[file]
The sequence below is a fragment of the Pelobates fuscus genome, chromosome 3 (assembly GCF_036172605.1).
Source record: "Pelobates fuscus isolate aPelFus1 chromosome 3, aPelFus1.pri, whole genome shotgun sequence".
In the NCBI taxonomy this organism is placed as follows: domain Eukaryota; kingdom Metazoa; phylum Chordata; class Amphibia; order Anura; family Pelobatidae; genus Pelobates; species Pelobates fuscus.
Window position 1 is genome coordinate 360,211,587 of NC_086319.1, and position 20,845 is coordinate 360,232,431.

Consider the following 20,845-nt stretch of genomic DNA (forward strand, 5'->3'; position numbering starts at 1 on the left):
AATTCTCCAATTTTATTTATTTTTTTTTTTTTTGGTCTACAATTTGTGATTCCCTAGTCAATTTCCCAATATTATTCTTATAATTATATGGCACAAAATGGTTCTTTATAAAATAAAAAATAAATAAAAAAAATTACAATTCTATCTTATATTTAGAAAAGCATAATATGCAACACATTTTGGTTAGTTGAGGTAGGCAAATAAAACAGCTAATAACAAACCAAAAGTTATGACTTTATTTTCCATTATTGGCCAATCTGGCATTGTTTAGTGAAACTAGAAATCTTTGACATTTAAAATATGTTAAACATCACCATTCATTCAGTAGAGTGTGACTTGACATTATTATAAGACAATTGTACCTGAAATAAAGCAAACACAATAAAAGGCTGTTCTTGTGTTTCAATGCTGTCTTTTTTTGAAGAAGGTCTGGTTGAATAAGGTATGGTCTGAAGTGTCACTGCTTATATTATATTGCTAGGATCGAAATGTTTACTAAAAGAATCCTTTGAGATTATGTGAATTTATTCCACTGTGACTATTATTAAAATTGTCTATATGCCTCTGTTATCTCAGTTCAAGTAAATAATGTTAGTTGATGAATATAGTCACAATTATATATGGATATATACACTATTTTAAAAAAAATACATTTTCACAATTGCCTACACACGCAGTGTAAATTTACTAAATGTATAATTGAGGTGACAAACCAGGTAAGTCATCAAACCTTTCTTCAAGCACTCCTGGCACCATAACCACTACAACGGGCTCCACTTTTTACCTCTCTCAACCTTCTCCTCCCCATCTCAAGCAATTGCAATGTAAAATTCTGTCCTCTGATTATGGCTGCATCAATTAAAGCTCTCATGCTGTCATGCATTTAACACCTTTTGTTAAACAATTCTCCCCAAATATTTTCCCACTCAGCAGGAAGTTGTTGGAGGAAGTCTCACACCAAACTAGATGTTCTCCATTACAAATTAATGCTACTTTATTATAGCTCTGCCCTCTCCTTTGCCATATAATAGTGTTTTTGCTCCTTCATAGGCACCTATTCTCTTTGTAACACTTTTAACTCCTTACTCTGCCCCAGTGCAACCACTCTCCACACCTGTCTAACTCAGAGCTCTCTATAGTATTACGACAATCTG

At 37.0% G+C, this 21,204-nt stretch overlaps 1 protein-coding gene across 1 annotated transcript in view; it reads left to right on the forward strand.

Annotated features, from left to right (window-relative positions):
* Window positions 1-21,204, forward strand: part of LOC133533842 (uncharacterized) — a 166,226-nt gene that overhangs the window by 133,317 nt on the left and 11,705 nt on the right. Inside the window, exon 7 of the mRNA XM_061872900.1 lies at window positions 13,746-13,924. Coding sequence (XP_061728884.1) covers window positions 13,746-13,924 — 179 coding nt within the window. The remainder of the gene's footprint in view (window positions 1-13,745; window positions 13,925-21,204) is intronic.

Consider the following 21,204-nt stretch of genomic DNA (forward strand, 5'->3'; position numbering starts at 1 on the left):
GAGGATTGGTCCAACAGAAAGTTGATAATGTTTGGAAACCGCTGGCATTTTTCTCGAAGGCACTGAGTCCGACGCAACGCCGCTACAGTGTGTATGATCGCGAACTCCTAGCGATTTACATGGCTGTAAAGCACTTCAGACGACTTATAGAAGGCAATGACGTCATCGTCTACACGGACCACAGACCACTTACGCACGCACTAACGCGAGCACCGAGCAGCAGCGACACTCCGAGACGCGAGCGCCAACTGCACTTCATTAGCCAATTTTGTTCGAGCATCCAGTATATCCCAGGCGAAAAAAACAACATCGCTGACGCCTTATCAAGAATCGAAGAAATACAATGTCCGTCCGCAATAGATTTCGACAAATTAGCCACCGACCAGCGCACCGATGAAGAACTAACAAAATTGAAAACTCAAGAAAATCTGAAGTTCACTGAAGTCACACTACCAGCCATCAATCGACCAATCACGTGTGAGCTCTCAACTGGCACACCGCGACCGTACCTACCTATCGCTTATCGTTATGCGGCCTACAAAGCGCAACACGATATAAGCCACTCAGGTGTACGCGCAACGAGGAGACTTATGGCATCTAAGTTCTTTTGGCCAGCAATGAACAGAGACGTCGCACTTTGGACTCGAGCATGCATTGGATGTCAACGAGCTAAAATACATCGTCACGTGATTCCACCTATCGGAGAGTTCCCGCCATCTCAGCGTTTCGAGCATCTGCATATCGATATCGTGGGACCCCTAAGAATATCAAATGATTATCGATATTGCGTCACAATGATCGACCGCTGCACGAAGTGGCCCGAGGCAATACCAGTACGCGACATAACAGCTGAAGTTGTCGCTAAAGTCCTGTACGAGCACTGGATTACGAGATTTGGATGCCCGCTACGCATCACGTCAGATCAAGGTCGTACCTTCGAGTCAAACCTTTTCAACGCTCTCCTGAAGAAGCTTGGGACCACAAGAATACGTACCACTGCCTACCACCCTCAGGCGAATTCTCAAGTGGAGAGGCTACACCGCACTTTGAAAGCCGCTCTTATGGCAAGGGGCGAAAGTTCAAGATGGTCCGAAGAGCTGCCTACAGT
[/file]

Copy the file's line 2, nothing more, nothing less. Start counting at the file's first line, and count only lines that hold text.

Source record: "Pelobates fuscus isolate aPelFus1 chromosome 3, aPelFus1.pri, whole genome shotgun sequence".